Because jumping over an obstacle is way more fun (and faster!) than riding around it
Of all the kung fu mountain biking skills, the bunny hop might be the most vexing. A lot of us can hop poorly—mostly by pulling upward on our clip-in pedals—but few mountain bikers possess a truly clean hop. That porpoise-like arc through the air not only looks fantastic, it gets us over taller bumps and doubles as the foundational skill for pumping and jumping.
In the third edition of the book Mastering Mountain Bike Skills (due out Fall, 2017) I review the old fashioned methods for hopping, which required weight shifts forward and backward, and I lay out a “kung fu master” approach that keeps the rider balanced on the pedals. The new method requires extra strength and coordination but, in my opinion, it’s ultimately easier and safer than the old way.
The following drills attack bunny hopping from the new, kung fu approach. Give them a try and tell us how your riding changes!
Drill 1: Practice the Pull-Push
You’re coasting down a sweet trail when, all of a sudden, a big, round rock blocks your line. You could slow down and go around it, but that’s not how you roll. Instead, you ride right at the boulder, pull and push your bars and… Viola! You’ve melted right through it. The pull-push row is a simple and amazingly capable way to roll over serious obstacles.
1. Scan softly beyond that thing of which we shall not speak. It will pass smoothly below you, so don’t waste your time staring at it.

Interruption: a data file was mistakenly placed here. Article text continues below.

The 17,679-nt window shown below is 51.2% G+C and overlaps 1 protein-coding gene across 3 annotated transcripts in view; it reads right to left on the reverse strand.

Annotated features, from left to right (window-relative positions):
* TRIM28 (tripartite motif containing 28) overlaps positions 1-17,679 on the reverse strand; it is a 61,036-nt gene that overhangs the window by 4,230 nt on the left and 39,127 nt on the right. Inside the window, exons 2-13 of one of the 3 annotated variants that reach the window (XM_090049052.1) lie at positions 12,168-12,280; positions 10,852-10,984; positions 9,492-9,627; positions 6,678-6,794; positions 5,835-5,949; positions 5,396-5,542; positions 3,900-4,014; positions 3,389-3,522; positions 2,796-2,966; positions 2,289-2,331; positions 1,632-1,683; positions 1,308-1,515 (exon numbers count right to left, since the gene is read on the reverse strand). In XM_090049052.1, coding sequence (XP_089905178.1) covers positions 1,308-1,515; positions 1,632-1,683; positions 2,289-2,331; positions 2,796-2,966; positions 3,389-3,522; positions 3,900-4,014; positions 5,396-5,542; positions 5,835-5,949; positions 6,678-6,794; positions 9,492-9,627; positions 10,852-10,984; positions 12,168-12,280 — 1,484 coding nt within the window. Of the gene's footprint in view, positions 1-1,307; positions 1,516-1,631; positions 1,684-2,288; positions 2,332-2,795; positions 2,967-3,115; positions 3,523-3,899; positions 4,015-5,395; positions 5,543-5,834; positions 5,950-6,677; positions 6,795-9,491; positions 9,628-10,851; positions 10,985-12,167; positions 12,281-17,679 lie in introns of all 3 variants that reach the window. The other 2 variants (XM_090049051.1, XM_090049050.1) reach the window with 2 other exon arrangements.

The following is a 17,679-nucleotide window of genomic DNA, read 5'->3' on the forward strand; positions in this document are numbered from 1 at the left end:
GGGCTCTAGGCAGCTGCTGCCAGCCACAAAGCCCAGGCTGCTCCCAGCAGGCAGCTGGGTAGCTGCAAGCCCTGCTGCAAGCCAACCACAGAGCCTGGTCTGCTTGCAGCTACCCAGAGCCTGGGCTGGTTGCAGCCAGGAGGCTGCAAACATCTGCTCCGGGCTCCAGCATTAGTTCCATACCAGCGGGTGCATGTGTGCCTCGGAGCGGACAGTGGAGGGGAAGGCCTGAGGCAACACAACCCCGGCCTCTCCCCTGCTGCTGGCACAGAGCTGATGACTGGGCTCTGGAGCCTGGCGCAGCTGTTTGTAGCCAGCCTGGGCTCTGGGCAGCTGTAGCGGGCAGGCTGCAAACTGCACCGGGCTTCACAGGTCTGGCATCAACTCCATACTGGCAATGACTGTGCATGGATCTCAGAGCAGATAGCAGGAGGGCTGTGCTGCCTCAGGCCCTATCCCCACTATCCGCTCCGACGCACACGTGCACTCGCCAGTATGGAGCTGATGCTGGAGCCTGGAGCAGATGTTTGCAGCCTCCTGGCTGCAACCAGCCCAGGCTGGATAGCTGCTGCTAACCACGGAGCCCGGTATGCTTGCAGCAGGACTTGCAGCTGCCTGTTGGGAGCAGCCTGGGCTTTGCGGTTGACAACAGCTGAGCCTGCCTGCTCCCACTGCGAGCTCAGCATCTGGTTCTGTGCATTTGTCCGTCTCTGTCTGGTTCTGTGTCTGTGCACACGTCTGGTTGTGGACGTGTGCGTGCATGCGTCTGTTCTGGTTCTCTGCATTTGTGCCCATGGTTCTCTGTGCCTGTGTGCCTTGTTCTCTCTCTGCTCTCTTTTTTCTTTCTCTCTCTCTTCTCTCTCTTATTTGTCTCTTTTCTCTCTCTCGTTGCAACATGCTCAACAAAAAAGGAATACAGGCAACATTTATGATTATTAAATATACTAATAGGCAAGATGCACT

2. Get into a low hinge. Find the perfect alignment that lets you pull and push HARD with your core muscles. Stay balanced on your feet. Do not lean back.
3. Pull the bars backward as you reach the thing. Remember: The bars travel in an arc around your feet. Pull hard (like, really hard) along that magic arc.
The pull does some great things for you:
- It raises the front wheel so you don’t smash into the obstacle.
- It levers your rear wheel heavily into the ground. What happens after any object is heavy? That’s right: It’s light. We’ll add more leg power later, but for now be amazed at what your lats can do.
Feel the opposition between your hands and feet. Notice how pulling the bars drives more pressure into your pedals, and feel how that force travels through your core. We’re gonna use this later.
4. Push the bars forward as soon as your front wheel reaches the top of the thing. Push hard along that magic arc. Again, key word being: Hard! This also does some great things for you:
- It pushes the front wheel down the other side of the thing.
- Since you’re standing on the pivot point, it raises your rear wheel. Yes! When we add leg power, you’ll start to honestly hop. For now, focus on staying balanced and pivoting the bike below you.
The harder you pull, the more smoothly your front wheel goes up the thing. Additionally, the harder you pull, the harder you can push—which makes your rear wheel go up the thing even more smoothly. At this point, you might be thinking, “Hey Lee, this feels just like the pump track.” Yes! It’s the same thing. Get great at pump tracking. Get great at push-pulling. Even more awesome things are yet to come.
Drill 2: Add Some Punch to Your Pull-Push
When you practice the pull-push, don’t be surprised if you find yourself pushing sharply right before you pull. For your body to generate a powerful pull, it has to create tension with a powerful push. We’ll call it a pre-push, or a punch.